An anti-wise use Weiss guy

From ANIMAL PEOPLE, May 1995:

SANTA ROSA, California– In
a former life,” says Larry Weiss, “I prac-
ticed criminal law for 18 years. Eventually I
grew tired of making the streets safe for drug
dealers. Then, in 1985, I providentially
encountered a book, Peter Singer’s Animal
Liberation, which convinced me that I could
remain a lawyer and be proud of my work.”
Ten years later, Weiss grins, “I
mostly defend dog criminals. Or dogs who
are accused of criminal behavior,” he cor-
rects himself. “Especially those of whom it
is suspected they might eventually commit a
crime because someone thinks they resemble
a dog that might have a criminal disposition
under some other circumstance.”

As one of the few practicing
lawyers to make animal rights law a fulltime
specialty, Weiss earns a fraction of typical
lawyers’ wages in an animal-friendly office
that looks like a den. He answers his own
telephone, does his own typing, raised three
daughters as a single parent, and at age 52
still plays hardball for fun and exercise.
“Second base,” he says. “I’m a
glove man. But I’m thinking about switching
to softball this year. The reflexes are going.”
Swings the bat
Weiss hits a bit, too, on behalf of
organizations including Sonoma People for
Animal Rights, as an active member since
1987; the Marin Humane Society, a client
since 1990; and the Sea Wolf Alliance. He
has represented national groups at times,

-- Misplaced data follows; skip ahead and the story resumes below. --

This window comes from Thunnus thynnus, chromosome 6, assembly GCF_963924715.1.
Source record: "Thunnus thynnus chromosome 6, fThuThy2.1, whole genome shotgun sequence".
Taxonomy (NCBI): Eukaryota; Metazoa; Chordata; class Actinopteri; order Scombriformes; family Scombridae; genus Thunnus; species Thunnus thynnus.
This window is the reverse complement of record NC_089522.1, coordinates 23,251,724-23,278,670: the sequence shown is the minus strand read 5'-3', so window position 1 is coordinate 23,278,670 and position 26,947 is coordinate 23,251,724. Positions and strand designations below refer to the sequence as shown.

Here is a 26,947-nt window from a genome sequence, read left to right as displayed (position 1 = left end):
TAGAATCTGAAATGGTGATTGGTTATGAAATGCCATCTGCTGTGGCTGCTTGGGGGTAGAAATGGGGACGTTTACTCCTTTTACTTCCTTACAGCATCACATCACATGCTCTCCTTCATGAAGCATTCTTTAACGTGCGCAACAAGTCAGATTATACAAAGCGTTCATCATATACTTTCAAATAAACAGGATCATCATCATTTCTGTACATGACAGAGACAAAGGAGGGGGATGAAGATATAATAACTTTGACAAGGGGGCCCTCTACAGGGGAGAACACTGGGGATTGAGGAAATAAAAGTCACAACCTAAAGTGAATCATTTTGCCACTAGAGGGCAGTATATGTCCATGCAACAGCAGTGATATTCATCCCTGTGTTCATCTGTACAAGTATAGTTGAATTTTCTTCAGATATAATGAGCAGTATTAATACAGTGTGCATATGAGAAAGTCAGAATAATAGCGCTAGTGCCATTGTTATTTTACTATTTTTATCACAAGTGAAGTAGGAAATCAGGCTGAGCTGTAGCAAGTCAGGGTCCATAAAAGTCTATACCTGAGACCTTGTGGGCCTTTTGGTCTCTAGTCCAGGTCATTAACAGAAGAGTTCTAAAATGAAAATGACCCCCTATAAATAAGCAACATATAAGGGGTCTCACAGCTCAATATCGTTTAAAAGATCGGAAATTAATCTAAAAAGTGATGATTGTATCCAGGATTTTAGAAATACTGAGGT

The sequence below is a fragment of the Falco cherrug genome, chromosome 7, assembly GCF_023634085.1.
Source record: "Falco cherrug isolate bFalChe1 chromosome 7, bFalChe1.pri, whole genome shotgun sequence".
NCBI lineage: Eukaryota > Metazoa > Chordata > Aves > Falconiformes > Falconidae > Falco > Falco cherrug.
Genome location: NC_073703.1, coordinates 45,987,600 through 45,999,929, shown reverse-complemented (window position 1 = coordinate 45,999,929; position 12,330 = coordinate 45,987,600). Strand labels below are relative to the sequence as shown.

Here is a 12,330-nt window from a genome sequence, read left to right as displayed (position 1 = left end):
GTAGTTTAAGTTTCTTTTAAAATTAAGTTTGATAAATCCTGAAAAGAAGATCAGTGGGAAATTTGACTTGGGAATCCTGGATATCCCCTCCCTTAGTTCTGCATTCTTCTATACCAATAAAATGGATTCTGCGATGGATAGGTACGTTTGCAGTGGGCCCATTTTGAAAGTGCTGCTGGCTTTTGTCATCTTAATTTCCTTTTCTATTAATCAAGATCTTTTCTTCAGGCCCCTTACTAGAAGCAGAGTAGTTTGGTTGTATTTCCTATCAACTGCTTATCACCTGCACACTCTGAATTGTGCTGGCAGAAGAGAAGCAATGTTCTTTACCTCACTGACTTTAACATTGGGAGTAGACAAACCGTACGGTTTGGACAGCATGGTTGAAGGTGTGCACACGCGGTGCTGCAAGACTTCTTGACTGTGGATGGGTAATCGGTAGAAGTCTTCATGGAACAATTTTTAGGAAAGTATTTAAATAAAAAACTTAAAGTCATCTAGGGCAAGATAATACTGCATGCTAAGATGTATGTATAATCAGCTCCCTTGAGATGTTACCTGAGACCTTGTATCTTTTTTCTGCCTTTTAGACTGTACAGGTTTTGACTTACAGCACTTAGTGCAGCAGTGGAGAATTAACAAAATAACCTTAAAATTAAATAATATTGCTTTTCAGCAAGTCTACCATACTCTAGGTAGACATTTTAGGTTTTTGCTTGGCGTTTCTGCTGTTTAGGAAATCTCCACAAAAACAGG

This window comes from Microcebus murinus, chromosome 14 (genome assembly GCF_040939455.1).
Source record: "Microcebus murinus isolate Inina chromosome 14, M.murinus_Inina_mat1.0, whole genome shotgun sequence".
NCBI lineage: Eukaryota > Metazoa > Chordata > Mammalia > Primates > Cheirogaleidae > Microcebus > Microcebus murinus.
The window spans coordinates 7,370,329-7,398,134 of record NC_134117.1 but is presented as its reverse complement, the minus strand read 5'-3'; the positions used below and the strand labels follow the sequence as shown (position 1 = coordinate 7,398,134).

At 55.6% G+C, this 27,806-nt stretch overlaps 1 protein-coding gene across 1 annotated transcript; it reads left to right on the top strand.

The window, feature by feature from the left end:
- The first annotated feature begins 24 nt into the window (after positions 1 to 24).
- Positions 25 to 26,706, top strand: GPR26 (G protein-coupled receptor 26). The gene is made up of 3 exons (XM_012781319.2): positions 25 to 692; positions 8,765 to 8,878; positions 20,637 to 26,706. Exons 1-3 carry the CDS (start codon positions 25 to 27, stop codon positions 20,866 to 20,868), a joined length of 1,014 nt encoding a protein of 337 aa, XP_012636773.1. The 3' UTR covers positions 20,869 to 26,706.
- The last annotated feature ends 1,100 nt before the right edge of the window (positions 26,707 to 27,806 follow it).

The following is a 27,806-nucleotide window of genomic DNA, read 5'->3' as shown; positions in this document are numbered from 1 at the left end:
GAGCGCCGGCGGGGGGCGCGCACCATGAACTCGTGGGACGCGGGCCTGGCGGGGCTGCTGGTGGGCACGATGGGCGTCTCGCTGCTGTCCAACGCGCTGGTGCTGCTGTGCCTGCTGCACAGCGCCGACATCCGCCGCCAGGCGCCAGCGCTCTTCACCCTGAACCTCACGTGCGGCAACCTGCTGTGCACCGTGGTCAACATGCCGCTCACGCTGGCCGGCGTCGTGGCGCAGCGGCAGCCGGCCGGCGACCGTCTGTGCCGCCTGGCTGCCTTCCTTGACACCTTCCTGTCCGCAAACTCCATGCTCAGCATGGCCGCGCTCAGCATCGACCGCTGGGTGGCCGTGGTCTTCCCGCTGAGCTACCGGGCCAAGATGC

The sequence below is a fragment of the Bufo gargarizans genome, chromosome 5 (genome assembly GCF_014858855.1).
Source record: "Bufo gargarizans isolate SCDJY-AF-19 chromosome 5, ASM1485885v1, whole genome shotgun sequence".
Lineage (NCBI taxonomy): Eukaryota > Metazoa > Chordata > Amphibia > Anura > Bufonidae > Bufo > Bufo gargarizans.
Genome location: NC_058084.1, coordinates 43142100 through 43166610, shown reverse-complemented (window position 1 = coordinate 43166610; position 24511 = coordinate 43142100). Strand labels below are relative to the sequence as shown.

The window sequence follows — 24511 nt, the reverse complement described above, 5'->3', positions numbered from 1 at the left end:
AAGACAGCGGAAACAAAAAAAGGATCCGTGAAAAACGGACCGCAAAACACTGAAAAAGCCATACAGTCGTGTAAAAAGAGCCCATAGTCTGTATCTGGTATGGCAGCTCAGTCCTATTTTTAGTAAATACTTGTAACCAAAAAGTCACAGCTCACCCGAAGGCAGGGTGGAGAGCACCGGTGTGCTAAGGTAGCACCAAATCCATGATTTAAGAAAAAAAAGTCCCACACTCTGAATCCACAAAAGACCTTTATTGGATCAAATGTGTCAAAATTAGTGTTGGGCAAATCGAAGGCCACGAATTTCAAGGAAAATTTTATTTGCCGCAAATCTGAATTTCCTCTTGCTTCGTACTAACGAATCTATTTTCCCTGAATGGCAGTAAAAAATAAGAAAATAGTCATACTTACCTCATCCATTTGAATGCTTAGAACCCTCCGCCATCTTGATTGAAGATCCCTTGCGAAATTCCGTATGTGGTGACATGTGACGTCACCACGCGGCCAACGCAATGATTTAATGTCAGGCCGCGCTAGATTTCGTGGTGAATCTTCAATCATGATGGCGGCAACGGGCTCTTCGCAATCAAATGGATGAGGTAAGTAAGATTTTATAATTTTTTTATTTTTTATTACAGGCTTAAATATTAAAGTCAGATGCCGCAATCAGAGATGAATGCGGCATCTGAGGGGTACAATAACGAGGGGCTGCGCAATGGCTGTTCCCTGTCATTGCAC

including In Defense of Animals and Last
Chance for Animals, but his enthusiasm is
for work at the local level. “I like being part
of a small grassroots group,” he explains,
“and I recommend it to everyone, especially
those who have only seen animal rights as fil-
tered through the large national groups and
their mailers. Small, local groups exemplify
democracy in action, and to watch people
become vegetarian or go out on the picket
line for the first time is truly inspirational.”
One of SPAR’s most successful
projects is monitoring local cruelty cases.
“We attend, en masse, all cruelty cases that
go to court,” Weiss says. “One case we lob-
bied concerned a person who had intentional-
ly split his dog’s head open with an ax. This
case resulted in a felony conviction; an
eight-month jail sentence actually served,
not suspended; plus 250 hours of community
service and a three-year probation. That’s the
kind of sentence all animal abusers should
get, and an example of the kind of impact a
local group can have.”
For Marin Humane, Weiss coordi-
nates the California Animal Legal Library.
“This program assists in cruelty prosecu-
tions,” he states, “by maintaining a plead-
ings file and list of competent forensic
experts, including veterinarians and humane
officers. We have acquired specialized infor-
mation about how to prosecute animal collec-
tors, which we make available to prosecutors
throughout the country upon request.”
Weiss takes an advisory role with
the Sea Wolf Alliance, a one-person organi-
zation run by Jeanne McVey from a boat in
Sausalito, California––or out of her knap-
sack, anywhere from Anchorage, Alaska, to
Cairo, Egypt.
“Jeanne is doing an incredible job,”
Weiss testifies, “trying to protect wolves,
coyotes, foxes, and other predators who are
the subjects of continuous extermination
campaigns. The Animal Damage Control
program is still alive and well, folks, with
an annual budget of $31 million. Anyone
interested should call Jeanne at 415-331-
5606. I guarantee she will put you to work.”
Berkeley grad
Born in Chicago, Weiss earned his
law degree from the University of California
at Berkeley in 1966. Classmates included
Mario Savio, whose 1964 speech in defense
of civil liberties from the top of a patrol car
in Sproul Plaza touched off a decade of cam-
pus protest. “The moral persuasiveness of